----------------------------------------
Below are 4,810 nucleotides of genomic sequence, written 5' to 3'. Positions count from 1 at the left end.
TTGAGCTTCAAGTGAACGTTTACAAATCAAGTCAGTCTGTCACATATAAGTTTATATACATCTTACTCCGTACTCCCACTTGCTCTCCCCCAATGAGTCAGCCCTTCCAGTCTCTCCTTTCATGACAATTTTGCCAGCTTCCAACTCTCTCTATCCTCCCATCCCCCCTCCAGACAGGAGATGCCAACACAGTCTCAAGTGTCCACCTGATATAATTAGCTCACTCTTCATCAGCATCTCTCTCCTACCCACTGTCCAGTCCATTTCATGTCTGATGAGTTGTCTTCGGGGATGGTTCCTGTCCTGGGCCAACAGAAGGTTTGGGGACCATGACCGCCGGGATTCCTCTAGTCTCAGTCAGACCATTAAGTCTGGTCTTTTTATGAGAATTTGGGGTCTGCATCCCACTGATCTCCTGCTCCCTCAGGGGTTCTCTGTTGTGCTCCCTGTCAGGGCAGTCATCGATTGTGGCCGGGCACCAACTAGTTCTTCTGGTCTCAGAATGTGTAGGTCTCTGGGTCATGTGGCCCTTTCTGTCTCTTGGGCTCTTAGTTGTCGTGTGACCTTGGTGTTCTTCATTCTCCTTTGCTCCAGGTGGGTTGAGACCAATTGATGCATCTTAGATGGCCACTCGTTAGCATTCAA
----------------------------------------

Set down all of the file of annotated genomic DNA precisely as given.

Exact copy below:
Below are 4,810 nucleotides of genomic sequence, written 5' to 3'. Positions count from 1 at the left end.
TTGAGCTTCAAGTGAACGTTTACAAATCAAGTCAGTCTGTCACATATAAGTTTATATACATCTTACTCCGTACTCCCACTTGCTCTCCCCCAATGAGTCAGCCCTTCCAGTCTCTCCTTTCATGACAATTTTGCCAGCTTCCAACTCTCTCTATCCTCCCATCCCCCCTCCAGACAGGAGATGCCAACACAGTCTCAAGTGTCCACCTGATATAATTAGCTCACTCTTCATCAGCATCTCTCTCCTACCCACTGTCCAGTCCATTTCATGTCTGATGAGTTGTCTTCGGGGATGGTTCCTGTCCTGGGCCAACAGAAGGTTTGGGGACCATGACCGCCGGGATTCCTCTAGTCTCAGTCAGACCATTAAGTCTGGTCTTTTTATGAGAATTTGGGGTCTGCATCCCACTGATCTCCTGCTCCCTCAGGGGTTCTCTGTTGTGCTCCCTGTCAGGGCAGTCATCGATTGTGGCCGGGCACCAACTAGTTCTTCTGGTCTCAGAATGTGTAGGTCTCTGGGTCATGTGGCCCTTTCTGTCTCTTGGGCTCTTAGTTGTCGTGTGACCTTGGTGTTCTTCATTCTCCTTTGCTCCAGGTGGGTTGAGACCAATTGATGCATCTTAGATGGCCACTCGTTAGCATTCAA